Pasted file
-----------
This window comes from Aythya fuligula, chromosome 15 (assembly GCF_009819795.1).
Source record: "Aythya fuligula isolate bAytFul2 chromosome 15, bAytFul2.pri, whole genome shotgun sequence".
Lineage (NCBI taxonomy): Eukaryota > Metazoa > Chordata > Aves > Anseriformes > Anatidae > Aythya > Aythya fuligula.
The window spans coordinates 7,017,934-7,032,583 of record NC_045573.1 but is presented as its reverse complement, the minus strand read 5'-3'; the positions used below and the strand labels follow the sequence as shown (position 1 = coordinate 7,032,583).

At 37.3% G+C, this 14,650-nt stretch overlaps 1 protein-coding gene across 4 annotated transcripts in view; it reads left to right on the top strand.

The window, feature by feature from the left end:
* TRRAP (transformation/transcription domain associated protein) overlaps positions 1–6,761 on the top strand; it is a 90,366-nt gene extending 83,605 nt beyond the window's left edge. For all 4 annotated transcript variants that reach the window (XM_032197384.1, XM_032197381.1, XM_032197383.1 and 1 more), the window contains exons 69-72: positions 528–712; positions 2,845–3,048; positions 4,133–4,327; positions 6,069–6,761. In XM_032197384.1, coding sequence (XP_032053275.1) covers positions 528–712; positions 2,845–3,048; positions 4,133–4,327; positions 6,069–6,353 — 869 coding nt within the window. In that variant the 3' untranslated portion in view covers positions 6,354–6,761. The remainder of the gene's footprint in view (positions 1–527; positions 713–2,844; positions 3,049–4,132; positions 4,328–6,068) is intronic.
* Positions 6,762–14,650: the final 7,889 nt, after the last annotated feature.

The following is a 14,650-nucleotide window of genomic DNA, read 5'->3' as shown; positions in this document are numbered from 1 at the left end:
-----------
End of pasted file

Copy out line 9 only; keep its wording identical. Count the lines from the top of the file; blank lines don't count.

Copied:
The following is a 14,650-nucleotide window of genomic DNA, read 5'->3' as shown; positions in this document are numbered from 1 at the left end: